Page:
FIG. 15 is a schematic flow chart diagram illustrating a method for providing light to an imaging scene in a light deficient environment, according to yet another embodiment.

FIG. 16 is a schematic diagram illustrating a single optical fiber outputting via a diffuser at an output according to one embodiment.

FIG. 17 is a schematic diagram illustrating a system for providing illumination to a light deficient environment according to one embodiment.

DETAILED DESCRIPTION

Imaging in a light deficient environment with optical image sensors (such as visible light CMOS or CCD or other imaging arrays) generally requires artificial illumination. With regard to endoscopic imaging, an endoscope often includes a tubular member, which may be inserted into a patient's body. A tip of the lumen may include an imaging sensor or other optical component for gathering light and capturing an image of a scene within the patient's body. Endoscopes must be sterile, due to their use in a body or during a medical procedure. Endoscopes or endoscopic components with sufficiently low price may be used as disposable or reposable components, which may reduce the costs and effort required by hospitals or medical personnel in sterilizing or managing the sterilization or state or reusable components.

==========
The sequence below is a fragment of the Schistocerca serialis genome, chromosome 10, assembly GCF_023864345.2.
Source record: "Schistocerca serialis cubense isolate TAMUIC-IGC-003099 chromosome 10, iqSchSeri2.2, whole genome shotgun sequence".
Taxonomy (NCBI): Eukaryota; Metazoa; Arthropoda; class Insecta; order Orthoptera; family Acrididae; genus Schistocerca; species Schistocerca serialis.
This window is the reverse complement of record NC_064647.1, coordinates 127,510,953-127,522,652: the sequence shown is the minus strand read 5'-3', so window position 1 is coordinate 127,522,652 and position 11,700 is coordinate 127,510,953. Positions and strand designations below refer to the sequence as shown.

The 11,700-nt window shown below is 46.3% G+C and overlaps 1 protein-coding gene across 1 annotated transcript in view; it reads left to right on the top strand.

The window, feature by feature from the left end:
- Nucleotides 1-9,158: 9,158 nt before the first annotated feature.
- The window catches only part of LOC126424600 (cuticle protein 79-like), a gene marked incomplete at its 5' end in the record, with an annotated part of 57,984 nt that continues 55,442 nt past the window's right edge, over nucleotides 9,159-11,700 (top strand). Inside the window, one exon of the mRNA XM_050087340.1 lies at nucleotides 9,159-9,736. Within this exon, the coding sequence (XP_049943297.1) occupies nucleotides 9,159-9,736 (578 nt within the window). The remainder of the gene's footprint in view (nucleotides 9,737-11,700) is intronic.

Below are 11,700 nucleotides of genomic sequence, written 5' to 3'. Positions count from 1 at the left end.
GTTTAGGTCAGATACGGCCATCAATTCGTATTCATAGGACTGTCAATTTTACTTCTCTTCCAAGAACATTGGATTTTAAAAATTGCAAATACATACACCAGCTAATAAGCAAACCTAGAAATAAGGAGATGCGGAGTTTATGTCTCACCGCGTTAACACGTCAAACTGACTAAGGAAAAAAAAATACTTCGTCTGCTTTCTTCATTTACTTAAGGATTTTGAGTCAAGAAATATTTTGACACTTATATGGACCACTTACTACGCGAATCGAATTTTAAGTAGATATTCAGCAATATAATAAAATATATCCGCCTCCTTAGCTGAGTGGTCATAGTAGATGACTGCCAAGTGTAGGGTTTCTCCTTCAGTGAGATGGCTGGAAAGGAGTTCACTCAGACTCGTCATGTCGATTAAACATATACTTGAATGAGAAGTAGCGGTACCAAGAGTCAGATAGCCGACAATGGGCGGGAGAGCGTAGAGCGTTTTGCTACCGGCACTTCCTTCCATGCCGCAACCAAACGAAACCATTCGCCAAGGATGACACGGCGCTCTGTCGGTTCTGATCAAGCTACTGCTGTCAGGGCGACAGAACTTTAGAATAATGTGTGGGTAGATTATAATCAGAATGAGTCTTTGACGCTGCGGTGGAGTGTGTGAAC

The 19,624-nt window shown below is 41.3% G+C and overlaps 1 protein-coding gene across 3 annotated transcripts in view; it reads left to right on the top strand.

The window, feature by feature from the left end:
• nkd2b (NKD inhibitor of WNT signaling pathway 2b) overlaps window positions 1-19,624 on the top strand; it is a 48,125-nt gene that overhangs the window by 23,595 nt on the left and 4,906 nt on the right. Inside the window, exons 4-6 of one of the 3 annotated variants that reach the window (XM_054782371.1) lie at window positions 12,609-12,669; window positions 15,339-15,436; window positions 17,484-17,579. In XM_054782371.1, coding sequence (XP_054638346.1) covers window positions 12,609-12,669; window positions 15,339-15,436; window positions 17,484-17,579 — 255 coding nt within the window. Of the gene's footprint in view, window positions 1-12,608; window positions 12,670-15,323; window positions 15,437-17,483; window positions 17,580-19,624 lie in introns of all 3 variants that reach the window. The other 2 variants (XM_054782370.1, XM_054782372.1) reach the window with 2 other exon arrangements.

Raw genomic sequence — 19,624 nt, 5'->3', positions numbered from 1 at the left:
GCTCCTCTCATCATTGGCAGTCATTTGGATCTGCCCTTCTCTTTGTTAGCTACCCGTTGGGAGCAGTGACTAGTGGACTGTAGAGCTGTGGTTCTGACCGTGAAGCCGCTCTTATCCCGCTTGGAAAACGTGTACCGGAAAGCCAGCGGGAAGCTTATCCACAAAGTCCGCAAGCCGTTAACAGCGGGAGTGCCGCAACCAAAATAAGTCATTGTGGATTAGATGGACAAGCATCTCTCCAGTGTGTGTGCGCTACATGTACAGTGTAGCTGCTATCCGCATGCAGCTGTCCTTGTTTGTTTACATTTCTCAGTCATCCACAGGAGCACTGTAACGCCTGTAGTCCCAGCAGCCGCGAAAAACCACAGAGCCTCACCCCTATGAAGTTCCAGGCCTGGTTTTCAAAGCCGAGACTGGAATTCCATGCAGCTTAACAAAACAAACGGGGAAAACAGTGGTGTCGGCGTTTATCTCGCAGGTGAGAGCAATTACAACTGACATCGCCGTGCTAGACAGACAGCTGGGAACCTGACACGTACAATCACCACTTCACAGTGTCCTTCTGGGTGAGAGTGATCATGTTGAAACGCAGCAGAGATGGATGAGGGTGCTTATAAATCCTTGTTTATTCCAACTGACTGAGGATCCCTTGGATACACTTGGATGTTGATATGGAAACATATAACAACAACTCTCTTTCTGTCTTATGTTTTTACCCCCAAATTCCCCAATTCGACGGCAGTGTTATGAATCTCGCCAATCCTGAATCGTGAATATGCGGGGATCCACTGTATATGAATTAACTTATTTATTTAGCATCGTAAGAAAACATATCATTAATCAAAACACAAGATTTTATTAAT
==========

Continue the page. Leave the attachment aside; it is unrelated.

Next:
The present disclosure presents systems, methods, and devices providing illumination in an endoscopic imaging environment that reduce expense and/or improve image quality for imaging in a light deficient environment. The methods, systems, and devices disclosed herein may be used in combination with or as alternatives to any of the teaching, technology, or functionality discussed and presented in one or more of: (1) U.S. Patent Application Publication No. US 2014/0163319 A1; (2) U.S. Pat. No. 9,509,917; and (3) U.S. Pat. No. 9,516,239, all of which are incorporated herein by this reference in their entireties.

A detailed description of systems and methods consistent with embodiments of the present disclosure is provided below. While several embodiments are described, it should be understood that this disclosure is not limited to any one embodiment, but instead encompasses numerous alternatives, modifications, and equivalents. In addition, while numerous specific details are set forth in the following description in order to provide a thorough understanding of the embodiments disclosed herein, some embodiments may be practiced without some or all of these details. Moreover, for the purpose of clarity, certain technical material that is known in the related art has not been described in detail in order to avoid unnecessarily obscuring the disclosure.